What was your favorite part of writing Class-M Exile?
Eerl’s proclivity for bad American puns and how to get them wrong.
Which actor/actress would you like to see playing your main characters from Class-M Exile?
I know a lot of authors give this thought, but I haven’t! Eek! Um, Eerl’s a three-legged, multi-eyed, multi-nosed alien who always tells the truth, so I don’t know that it matters too much who plays him. Someone who can fake a bad Texas drawl. I’ve heard Keanu Reeves is hideous at a southern accent so maybe? For Mel, we’d need to go back in time as I’d want a really young Daryl Hannah.
Do you have a special time to write or how is your day structured?
I write full-time, so my entire day is filled with writing activities. I usually write on the current Work-In-Progress in the morning, then revise on another project in the afternoon. After I hit my word counts or page counts, the last thing I work on is promotion/marketing/social media.
Do you aim for a set number of words/pages per day?
I have a minimum of 1500 words per day in terms of writing. In terms of critiquing works for others or revising works, I tend to aim for two-hour’s work.
When you develop your characters, do you already have an idea of who they are before you write or do you let them develop as you go?
A mix of both. Some characters pop into my head completely formed, but sometimes I start writing and they have other ideas about who they are.
How did writing Class-M Exile differ from your writing your previous novels?
I was at a writing workshop with Sci-Fi Grand Master Connie Willis and Chris Barzak, who wanted us to take a real life event and flip it on its head. I took that moment when my friend stepped out of the car and people fled, and turned it into the opening scene of Class-M Exile. The story grew from there, but it’s essentially my thoughts about how everyone is capable and guilty of prejudice. I would hope that people would look a little deeper at themselves and their own misconceptions and prejudices, to learn that we share more in common with “Them” or “Others” than we think. It was the first time I’d had someone I admire as an author encourage me to finish something I’d just started that day. It certainly lit a fire under me to do just that.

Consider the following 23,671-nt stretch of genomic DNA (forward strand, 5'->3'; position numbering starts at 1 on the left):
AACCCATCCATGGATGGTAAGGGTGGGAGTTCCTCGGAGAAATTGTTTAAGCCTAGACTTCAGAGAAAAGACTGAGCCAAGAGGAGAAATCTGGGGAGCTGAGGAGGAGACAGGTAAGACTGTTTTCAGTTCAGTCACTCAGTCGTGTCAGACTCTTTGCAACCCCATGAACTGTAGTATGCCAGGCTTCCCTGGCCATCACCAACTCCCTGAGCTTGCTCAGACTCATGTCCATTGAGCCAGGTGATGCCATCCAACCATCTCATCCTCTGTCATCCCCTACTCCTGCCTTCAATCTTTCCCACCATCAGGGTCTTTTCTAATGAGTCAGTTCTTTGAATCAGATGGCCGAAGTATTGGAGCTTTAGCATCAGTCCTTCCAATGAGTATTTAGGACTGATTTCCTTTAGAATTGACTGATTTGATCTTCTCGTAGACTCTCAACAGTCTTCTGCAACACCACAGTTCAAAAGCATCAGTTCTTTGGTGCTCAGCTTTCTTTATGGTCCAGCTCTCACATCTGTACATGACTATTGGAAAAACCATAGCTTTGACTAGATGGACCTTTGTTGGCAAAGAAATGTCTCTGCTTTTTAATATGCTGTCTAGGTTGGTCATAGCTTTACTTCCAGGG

If Class-M Exile had a theme song what would it be?
Honestly, I can’t think of one particular song that fits the book, but I did listen to the Robin Hood: Princes of Thieves score a lot while writing it.
Amaskan’s Blood is full of many amazingly talented characters and I imagine it was really fun to create some of them, but which one was your favorite and why?
Definitely Adelei. Being an Amaskan, she’s trained in multiple forms of combat, but she also carries a belief set that reminds me of Buddhist monks. Because she’s nineteen, she has the flaws of youth while carrying a great weight on her shoulders. Flawed characters are the most well-rounded characters and the best to write. She’s so badass and yet so vulnerable.
What advice do you have for writers who are just starting out?
Find time to write every day. Even if it’s five minutes. Even if it’s via voice recordings on your phone while on the bus. Get in the habit of writing regularly and stick with it.
Also, write for yourself. Tell the stories you want to see in the world, the ones you want to read. If you write on the hopes of striking it rich or playing the market, you won’t be happy. If you’re not happy writing, your readers won’t be happy either.
I hope you enjoy this little conversation, and if you want to find out more about Raven Oak then follow the rabbit trail to their warren in the Internet! If they don’t like it, beat ‘em with a carrot and keep on truckin’!
Raven Oak’s Social Media Platform:
Until next time, stay frosty and don’t forget to keep your powder dry!
–> As usual, all images came from the Google’s “labeled for reuse” section or are screen shots taken by JR Handley and used under the Fair Use Doctrine.
–> Some of these interview questions were inspired by my good friend TeacherofYA, and are used with her permission. If you have kids who love to read, she’s the girl who’ll make the literary introductions! You should check her out, after a lifetime of reading, your kids will thank you.